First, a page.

As a little girl in Tel Sheva, the first of Israel's planned Beduin villages, Sihan Aljallad dreamed of studying in a university, maybe one day becoming a doctor. But as one of 21 children in a family with few resources and even fewer professional role models, it seemed likely the little girl's dream would remain exactly that.
Myuassar Abo Sbeitan also grew up in Tel Sheva, home to 13,000 Beduin, just east of Beersheba. A middle child in a family of eight with a widowed mother, Abo Sbeitan's dream of earning a college degree seemed unlikely, too. If nothing else, financing such a venture would take a miracle. Other issues - daily transportation from the village, buying books and a computer - not to mention the biggest problem of all, getting admitted to an Israeli college - made the notion seem impossible. When only 43% of Tel Sheva's youth were managing to graduate from high school, what chance did a girl have of going to college?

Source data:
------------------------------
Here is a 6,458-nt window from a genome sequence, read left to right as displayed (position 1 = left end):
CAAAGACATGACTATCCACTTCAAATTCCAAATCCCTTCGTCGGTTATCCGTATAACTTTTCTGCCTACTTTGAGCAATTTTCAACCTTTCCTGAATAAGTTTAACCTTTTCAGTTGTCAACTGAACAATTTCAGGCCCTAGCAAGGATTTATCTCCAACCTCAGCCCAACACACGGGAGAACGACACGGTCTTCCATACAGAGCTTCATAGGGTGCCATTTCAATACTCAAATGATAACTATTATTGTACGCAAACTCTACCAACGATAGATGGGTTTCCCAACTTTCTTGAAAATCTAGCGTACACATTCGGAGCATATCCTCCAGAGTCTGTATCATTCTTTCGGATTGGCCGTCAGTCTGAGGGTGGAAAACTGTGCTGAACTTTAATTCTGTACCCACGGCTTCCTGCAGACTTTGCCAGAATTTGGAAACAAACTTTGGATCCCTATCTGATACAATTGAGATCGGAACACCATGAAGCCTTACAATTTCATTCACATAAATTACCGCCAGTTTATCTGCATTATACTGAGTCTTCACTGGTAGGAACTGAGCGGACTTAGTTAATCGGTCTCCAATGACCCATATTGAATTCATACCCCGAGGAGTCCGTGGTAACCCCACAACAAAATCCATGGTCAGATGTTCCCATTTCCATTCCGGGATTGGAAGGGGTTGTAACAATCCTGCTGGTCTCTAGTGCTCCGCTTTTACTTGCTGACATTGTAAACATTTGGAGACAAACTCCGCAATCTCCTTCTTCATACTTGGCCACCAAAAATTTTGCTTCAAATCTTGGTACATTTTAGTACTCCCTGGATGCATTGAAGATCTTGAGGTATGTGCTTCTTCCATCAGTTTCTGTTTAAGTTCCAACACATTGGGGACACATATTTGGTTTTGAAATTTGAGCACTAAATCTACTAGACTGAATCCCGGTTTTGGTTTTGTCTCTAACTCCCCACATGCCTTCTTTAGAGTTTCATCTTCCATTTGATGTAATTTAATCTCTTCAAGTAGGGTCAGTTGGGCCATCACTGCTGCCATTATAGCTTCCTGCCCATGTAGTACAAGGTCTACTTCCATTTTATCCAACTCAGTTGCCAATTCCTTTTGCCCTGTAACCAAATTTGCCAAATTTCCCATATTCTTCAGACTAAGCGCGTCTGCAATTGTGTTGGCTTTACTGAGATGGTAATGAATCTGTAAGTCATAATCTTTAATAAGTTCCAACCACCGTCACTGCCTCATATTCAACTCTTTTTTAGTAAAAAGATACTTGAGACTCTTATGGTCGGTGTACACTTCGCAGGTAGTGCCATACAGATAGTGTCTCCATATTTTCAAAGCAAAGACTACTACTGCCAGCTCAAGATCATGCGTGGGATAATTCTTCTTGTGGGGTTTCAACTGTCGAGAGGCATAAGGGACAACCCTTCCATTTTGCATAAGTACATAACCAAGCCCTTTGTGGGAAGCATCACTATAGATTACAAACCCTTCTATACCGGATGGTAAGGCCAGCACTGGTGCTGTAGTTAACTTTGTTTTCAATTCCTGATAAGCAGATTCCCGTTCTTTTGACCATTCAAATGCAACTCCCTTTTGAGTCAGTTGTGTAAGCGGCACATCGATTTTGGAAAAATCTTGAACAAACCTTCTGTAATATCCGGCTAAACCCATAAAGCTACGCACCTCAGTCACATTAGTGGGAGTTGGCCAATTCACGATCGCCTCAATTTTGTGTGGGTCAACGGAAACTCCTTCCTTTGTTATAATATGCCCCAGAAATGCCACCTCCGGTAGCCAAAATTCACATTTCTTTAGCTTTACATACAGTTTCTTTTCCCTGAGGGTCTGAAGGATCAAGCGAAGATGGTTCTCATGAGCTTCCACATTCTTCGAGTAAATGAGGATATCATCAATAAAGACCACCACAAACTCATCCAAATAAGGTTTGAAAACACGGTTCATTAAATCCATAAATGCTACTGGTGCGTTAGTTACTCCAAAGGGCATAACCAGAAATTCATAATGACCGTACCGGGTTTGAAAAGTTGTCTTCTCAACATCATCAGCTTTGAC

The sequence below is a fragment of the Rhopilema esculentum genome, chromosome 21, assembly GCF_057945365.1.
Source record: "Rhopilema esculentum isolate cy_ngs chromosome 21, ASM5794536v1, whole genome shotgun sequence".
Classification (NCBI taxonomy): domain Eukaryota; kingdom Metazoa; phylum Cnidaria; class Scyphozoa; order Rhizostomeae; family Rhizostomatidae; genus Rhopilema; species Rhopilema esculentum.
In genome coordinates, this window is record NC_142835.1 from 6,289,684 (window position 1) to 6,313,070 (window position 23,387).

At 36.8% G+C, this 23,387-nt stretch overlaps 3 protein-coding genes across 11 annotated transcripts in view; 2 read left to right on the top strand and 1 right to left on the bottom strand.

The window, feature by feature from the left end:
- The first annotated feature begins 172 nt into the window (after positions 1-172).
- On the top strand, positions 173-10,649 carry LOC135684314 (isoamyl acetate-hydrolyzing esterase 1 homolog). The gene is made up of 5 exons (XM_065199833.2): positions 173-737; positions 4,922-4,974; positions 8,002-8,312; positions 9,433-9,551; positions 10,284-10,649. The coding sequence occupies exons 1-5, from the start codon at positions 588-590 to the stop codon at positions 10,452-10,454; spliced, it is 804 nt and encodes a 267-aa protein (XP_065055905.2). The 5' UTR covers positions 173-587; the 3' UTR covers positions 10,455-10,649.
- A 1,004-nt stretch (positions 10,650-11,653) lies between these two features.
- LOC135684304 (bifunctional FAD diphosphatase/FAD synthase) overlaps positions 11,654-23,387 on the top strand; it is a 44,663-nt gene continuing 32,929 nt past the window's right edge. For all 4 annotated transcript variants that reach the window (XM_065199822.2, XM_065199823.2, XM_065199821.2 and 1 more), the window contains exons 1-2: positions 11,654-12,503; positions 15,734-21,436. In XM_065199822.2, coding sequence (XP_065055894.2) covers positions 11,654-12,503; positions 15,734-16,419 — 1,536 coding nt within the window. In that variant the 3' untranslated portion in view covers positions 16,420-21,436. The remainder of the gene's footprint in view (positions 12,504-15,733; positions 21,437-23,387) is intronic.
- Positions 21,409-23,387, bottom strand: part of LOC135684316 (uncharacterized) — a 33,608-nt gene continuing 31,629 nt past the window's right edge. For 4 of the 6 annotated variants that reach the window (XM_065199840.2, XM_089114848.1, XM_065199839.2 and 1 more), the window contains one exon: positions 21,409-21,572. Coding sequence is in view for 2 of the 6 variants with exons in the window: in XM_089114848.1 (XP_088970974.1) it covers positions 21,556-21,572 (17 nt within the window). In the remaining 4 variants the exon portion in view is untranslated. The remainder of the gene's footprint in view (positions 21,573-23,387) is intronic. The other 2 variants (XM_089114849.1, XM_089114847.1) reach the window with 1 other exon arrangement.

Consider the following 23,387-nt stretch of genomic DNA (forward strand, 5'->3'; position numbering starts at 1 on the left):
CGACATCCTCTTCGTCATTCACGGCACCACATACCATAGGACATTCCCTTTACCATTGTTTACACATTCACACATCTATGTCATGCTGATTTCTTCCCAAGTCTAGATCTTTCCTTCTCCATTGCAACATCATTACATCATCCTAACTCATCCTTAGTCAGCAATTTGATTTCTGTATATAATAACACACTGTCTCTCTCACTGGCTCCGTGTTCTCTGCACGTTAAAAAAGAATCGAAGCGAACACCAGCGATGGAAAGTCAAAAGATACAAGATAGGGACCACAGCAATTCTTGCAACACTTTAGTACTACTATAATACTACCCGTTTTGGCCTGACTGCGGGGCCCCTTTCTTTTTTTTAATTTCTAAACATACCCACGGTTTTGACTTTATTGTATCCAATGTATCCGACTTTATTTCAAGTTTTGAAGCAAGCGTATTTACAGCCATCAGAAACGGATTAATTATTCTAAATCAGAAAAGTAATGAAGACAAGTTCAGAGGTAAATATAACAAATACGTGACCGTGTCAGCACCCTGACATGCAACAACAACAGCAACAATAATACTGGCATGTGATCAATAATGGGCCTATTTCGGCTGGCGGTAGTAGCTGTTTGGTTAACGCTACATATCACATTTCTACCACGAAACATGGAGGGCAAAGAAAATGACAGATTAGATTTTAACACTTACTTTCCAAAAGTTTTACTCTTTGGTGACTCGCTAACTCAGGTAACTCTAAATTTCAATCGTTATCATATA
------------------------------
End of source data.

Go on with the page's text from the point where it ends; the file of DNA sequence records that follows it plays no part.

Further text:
Yet today both young women are successful second-year students studying chemical engineering at Sami Shamoon College of Engineering (SCE).
Nor are Aljallad and Abo Sbeitan alone. This year, 39 young Beduin men and women are in their first or second years of engineering studies at SCE.
It all started with another Beduin, Kher Albaz, who also had a dream.
Ask Albaz what he does, and he'll tell you he's a social worker, which indeed he is. Among other titles, Albaz is the director of social services for Negev Beduin in the Segev-Shalom Council. But ask anyone who knows him, and they'll tell you Albaz functions just as readily as teacher, advocate, fundraiser, counselor, administrator, father-figure, cheerleader, occasional disciplinarian and all-round problem-solver. Whatever it takes to pair young Beduin with higher education, that's what Albaz does.